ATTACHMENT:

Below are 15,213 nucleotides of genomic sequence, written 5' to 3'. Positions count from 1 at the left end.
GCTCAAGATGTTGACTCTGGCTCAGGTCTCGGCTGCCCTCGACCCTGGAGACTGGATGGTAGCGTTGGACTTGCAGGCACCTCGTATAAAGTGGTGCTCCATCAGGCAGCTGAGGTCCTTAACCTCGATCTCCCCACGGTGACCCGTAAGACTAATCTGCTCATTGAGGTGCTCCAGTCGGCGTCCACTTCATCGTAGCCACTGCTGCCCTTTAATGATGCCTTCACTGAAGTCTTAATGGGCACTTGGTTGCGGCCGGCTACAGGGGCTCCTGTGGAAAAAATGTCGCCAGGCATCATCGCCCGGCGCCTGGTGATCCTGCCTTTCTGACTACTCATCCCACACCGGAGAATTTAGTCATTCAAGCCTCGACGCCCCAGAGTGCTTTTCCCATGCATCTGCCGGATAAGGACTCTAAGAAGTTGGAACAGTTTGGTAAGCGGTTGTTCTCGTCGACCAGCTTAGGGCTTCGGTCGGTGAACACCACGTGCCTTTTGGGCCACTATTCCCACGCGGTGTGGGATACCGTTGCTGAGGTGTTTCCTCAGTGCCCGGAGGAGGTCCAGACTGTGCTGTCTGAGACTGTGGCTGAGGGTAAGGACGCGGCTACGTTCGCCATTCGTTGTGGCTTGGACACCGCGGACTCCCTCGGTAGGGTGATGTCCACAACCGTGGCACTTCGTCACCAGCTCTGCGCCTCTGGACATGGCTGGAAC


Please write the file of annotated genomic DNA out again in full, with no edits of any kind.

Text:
Below are 15,213 nucleotides of genomic sequence, written 5' to 3'. Positions count from 1 at the left end.
GCTCAAGATGTTGACTCTGGCTCAGGTCTCGGCTGCCCTCGACCCTGGAGACTGGATGGTAGCGTTGGACTTGCAGGCACCTCGTATAAAGTGGTGCTCCATCAGGCAGCTGAGGTCCTTAACCTCGATCTCCCCACGGTGACCCGTAAGACTAATCTGCTCATTGAGGTGCTCCAGTCGGCGTCCACTTCATCGTAGCCACTGCTGCCCTTTAATGATGCCTTCACTGAAGTCTTAATGGGCACTTGGTTGCGGCCGGCTACAGGGGCTCCTGTGGAAAAAATGTCGCCAGGCATCATCGCCCGGCGCCTGGTGATCCTGCCTTTCTGACTACTCATCCCACACCGGAGAATTTAGTCATTCAAGCCTCGACGCCCCAGAGTGCTTTTCCCATGCATCTGCCGGATAAGGACTCTAAGAAGTTGGAACAGTTTGGTAAGCGGTTGTTCTCGTCGACCAGCTTAGGGCTTCGGTCGGTGAACACCACGTGCCTTTTGGGCCACTATTCCCACGCGGTGTGGGATACCGTTGCTGAGGTGTTTCCTCAGTGCCCGGAGGAGGTCCAGACTGTGCTGTCTGAGACTGTGGCTGAGGGTAAGGACGCGGCTACGTTCGCCATTCGTTGTGGCTTGGACACCGCGGACTCCCTCGGTAGGGTGATGTCCACAACCGTGGCACTTCGTCACCAGCTCTGCGCCTCTGGACATGGCTGGAAC